every Tom Dick and Harry a key to your front door might not be the
Besides which, the world wide web is awash with people bearing the
souls and an awful lot more than that too. I have sometimes killed
an evening reading various web logs from people dotted around the
globe. One which I find amusing is written by a thirteen year old
guy in Australia who it seems, hates anything to do with everything.
He often goes on what surely must be liables tangents revealing
way too much about the lives of those around him, it crakes me up.
I wonder if these people are aware that their characters are so
ferociously attacked on a near daily basis.
Then there is the diary of John. A Christian youth worker from the
South of England. John appears to be on a drive to become one of
the most boring human beings walking the face of this planet. His
web log reads like the back of sick bag on a plane! It's factual,
concise and quite unimaginatively tedious.
Of course, being a Christian youth worker, John is way past his
youth and probably by all accounts never actually had a youthful
moment in his life. But still, I read him, though I don't know why.
Maybe I am just drawn in, hoping for John that something shakes
his life out of what seems to simply be an endless succession of
gray days filled with little more than prayers and 'praise the lordisms.'
The other day I found a website where you could control certain
cameras in Boston. I must have sat there for at least
ten minutes training the camera on a guy with a 'will work for food'
sign walking up and down a line of traffic waiting at a stop light.
He was of course completely unaware that I was remotely spying on
him from the other side of the Atlantic Ocean. And I wasn't the
only person doing this, there were lots of other anonymous users
also peering into the lives of others. At busy periods you have
to get in a line for three minutes of camera control!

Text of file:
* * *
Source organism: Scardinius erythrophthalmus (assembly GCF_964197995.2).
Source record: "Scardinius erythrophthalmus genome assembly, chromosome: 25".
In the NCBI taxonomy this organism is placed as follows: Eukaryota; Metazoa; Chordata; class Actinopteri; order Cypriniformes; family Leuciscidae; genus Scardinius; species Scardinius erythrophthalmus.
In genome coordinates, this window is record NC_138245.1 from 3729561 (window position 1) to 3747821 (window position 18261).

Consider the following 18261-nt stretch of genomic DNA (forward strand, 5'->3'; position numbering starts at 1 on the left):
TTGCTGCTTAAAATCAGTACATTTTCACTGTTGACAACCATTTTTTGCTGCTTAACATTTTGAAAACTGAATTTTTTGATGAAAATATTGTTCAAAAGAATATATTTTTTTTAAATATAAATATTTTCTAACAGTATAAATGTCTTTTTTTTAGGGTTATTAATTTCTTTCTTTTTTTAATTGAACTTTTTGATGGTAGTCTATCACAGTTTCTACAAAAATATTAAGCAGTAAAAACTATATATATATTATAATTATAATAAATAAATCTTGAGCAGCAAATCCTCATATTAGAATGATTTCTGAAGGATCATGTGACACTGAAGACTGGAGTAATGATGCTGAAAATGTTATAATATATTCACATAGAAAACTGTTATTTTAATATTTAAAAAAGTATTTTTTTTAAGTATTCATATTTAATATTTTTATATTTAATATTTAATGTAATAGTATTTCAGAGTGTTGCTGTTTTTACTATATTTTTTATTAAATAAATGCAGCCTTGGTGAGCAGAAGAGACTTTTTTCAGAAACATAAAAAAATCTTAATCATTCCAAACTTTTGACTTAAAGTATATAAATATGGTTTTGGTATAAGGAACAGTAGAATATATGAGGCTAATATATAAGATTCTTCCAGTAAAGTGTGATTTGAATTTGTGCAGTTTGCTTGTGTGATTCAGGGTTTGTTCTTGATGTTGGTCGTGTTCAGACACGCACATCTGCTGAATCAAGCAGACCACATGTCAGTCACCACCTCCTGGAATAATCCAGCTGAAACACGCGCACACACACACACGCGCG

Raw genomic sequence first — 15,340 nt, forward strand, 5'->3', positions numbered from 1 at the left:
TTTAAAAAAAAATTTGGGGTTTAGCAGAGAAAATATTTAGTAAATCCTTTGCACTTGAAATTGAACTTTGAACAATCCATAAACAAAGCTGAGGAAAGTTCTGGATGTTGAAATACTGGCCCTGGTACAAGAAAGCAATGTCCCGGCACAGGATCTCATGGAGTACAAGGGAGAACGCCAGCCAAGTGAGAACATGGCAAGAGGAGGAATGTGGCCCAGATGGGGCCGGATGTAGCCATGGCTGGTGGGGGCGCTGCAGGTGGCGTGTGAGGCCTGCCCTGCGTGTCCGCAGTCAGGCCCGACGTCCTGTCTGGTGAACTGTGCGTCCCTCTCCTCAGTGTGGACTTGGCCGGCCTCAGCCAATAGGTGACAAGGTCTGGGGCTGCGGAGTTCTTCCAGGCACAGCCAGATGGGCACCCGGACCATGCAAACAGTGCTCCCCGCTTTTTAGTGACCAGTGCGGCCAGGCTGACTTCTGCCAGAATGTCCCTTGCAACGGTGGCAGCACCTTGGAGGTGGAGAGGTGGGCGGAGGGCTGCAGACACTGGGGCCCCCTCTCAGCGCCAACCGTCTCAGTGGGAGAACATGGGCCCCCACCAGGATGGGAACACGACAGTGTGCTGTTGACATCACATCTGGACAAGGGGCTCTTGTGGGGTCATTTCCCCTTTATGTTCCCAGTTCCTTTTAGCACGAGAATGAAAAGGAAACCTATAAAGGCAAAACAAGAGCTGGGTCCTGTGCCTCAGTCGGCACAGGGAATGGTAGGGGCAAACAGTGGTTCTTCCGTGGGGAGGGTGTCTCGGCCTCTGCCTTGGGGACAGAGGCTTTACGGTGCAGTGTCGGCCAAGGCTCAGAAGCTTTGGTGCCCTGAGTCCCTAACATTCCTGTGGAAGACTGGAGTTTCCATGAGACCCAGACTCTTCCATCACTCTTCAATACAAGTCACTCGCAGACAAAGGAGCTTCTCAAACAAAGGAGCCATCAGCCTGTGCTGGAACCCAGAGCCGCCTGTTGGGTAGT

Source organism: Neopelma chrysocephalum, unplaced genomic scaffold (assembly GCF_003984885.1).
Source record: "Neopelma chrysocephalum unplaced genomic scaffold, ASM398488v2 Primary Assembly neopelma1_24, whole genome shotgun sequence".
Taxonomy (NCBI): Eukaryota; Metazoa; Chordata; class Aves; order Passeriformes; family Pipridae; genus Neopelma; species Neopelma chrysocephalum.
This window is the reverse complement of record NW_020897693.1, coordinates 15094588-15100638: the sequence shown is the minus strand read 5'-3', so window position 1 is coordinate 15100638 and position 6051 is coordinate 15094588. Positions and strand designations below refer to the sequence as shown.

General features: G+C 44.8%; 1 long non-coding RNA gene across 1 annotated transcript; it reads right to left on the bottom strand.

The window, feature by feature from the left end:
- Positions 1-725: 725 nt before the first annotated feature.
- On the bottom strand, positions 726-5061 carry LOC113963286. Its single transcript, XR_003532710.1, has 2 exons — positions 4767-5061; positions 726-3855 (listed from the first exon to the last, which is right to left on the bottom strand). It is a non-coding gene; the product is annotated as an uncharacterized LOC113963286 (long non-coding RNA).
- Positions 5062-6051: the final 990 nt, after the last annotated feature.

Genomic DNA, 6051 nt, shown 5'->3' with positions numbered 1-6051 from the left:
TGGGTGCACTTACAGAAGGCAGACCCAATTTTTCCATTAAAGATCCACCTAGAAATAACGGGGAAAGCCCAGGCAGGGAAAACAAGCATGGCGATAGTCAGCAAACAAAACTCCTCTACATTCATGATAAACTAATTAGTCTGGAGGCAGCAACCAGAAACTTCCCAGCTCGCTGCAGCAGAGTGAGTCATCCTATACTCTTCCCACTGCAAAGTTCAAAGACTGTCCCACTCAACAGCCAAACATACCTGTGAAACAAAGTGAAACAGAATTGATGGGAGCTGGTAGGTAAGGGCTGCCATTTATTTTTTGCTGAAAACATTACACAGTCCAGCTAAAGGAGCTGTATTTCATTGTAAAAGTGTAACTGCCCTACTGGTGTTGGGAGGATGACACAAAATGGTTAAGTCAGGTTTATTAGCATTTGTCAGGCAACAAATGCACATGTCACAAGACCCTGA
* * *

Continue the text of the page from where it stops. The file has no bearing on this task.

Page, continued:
I wonder what caused this explosion of voyeurism and so called 'reality?'
Where did all these real lives come from? I suppose it's nothing
new. People have been slowing down to look at car wrecks for as
long as we've been able to wreck them. But what I'm interested to
know is what has made being a voyeur 'the new big thing' all of
Maybe we've all been spoon fed make-believe for way to long, and
this thirst for reality is somehow a backlash against the cam-glam
color saturated wide-screen world that's been intravenously administered
to the us for years through cable TV, movies, infomercial's and
the like. Perhaps the entertainment world has finally pushed our
imaginations so far that we simply aren't willing to believe the
screen anymore unless we see something we can relate to?
I quite like it really. It almost feels like couch rebellion. An
uprising without actually up-rising at all. Of course like all things
driven by the masses, it will soon be taken over by the corporations
and media monsters. Reality TV is already becoming anything but
real, and there are all kinds of so called web logs (or 'blogs')
appearing on corporate dollar driven web sites these days too. Reality
now has commercial breaks.
Who knows, maybe 'meanwhile' will be brought to you by Coke or Compaq
at some point? I'd like to say that would never happen, and though
I am confident it won't, I can't say that confronted with a stack
of cash I wouldn't sell out to a brand. Anything could happen I
suppose, especially as you and I are now living in the entertainment
hotbed that is... reality.